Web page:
Land Cover Map of North Macedonia (Source: Ministry of Environment and Physical Planning;  Environmental statistics 2021)


North Macedonia has seen significant shifts in its population over the years, with demographic trends shaped by factors such as urbanization, emigration, and aging. Since the last census in 2021, the country’s population has been estimated at 1,836,713 people, reflecting a slight decrease compared to the 2002 census when the population was 2,022,547. This shift can be attributed to various factors, including emigration and an aging population.

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Planning regions in N Macedonia

Climate Change

Climate Characteristics
North Macedonia’s climate exhibits considerable variation depending on its geographical location. Summer temperatures range from 20.6°C to 24.3°C, while winter temperatures vary from 0.9°C to 4.9°C. However, extreme temperatures can reach highs of over 45°C in summer and lows of -30°C in winter. The western part of the country receives more precipitation, with an average annual rainfall of 733 mm, ranging from 400 mm to over 1,000 mm. North Macedonia is divided into eight distinct climate zones based on factors such as altitude, valleys, lakes, and regional weather patterns.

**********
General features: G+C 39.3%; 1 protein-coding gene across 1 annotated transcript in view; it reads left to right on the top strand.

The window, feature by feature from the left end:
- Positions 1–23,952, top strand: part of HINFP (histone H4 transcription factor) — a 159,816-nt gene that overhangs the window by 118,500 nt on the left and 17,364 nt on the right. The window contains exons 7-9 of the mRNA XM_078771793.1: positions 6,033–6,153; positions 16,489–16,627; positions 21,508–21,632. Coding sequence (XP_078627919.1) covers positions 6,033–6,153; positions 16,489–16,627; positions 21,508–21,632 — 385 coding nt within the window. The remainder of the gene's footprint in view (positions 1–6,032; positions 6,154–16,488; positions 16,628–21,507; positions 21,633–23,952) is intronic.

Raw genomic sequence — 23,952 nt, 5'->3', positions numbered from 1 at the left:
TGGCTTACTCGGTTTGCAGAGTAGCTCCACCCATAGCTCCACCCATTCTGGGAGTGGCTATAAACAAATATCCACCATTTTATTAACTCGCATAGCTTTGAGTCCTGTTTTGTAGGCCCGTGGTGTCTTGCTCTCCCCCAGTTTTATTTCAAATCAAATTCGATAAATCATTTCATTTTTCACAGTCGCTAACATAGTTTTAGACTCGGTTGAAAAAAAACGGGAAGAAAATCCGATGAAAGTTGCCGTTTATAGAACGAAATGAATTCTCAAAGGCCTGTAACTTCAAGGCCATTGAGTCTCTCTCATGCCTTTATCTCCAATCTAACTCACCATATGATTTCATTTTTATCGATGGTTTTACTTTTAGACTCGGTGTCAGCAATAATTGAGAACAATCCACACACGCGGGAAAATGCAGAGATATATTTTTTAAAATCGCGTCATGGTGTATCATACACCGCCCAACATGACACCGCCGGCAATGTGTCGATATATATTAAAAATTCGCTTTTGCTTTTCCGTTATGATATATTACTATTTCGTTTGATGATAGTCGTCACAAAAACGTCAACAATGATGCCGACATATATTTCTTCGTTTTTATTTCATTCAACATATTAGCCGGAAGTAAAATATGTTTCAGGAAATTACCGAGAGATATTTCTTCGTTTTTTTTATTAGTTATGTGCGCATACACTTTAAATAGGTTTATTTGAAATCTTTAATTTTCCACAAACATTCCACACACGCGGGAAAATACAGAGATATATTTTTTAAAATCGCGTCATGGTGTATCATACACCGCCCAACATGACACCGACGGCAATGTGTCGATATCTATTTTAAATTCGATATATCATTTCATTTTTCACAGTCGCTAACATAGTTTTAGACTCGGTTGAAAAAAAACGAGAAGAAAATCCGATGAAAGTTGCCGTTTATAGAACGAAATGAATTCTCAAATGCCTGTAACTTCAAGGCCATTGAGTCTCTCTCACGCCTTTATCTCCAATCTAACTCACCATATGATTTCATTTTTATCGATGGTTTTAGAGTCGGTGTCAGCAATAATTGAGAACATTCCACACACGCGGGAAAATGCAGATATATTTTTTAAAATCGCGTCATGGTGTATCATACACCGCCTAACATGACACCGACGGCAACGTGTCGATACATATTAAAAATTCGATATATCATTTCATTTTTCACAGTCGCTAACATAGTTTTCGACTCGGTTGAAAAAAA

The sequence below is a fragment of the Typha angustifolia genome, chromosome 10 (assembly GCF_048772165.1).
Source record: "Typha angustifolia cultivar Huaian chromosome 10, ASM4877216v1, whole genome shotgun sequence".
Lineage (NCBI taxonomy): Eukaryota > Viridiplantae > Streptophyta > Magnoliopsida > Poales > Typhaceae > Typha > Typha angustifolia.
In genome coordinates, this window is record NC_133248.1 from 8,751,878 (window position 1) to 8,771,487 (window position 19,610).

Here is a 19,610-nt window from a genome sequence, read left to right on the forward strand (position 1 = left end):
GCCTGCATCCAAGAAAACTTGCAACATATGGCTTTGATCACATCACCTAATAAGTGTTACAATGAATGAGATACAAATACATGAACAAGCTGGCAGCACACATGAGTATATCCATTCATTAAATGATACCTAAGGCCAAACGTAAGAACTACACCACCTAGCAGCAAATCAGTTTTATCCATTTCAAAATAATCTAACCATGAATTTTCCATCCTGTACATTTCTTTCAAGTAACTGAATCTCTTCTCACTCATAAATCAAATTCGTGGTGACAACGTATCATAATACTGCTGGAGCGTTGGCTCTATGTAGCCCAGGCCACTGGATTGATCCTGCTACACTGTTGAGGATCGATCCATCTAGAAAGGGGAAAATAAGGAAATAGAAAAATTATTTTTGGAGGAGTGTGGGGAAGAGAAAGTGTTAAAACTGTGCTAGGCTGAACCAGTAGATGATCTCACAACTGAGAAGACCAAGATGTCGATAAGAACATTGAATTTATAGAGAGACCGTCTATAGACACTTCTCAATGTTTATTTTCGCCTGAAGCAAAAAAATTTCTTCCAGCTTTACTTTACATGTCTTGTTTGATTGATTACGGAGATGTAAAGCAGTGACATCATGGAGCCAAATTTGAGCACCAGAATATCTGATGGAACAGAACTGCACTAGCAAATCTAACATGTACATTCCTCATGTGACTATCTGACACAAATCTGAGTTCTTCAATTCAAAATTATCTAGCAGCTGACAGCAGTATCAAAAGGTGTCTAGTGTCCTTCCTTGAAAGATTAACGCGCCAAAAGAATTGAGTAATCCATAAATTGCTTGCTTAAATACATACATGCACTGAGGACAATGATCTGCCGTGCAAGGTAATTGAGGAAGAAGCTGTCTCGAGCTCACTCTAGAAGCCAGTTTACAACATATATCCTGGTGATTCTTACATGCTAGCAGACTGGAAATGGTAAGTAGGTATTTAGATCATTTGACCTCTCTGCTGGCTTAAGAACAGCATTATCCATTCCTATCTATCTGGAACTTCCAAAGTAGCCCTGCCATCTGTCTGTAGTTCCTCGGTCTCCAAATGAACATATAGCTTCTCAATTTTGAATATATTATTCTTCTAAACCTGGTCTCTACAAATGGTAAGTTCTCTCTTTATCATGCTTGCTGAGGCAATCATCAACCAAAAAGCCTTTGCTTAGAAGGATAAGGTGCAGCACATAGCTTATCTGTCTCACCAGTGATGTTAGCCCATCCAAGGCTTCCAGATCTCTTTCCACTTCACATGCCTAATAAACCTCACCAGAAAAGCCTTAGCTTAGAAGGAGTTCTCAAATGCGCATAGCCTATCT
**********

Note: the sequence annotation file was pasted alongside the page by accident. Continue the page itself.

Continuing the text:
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Climate zones in Republic of North Macedonia (Trendafilov B., et al 2010)
Average precipitation map period 1981 - 2010 (mm) source: developed by BM
Map of Maximum (left) and Minimum (right) annual Mean temperature in North Macedonia (Source: Ivan Mincev<br />
(FAO), Map conforms to UN world map, February 2019, Dashed lines on maps represents approximate border lines for which there may not yet be full agreement)<br />


Major Stakeholders in the Existing LFM System
In the implementation and functionality of the Crisis Management System and Fire Protection, several key stakeholders are involved. The most important among them include: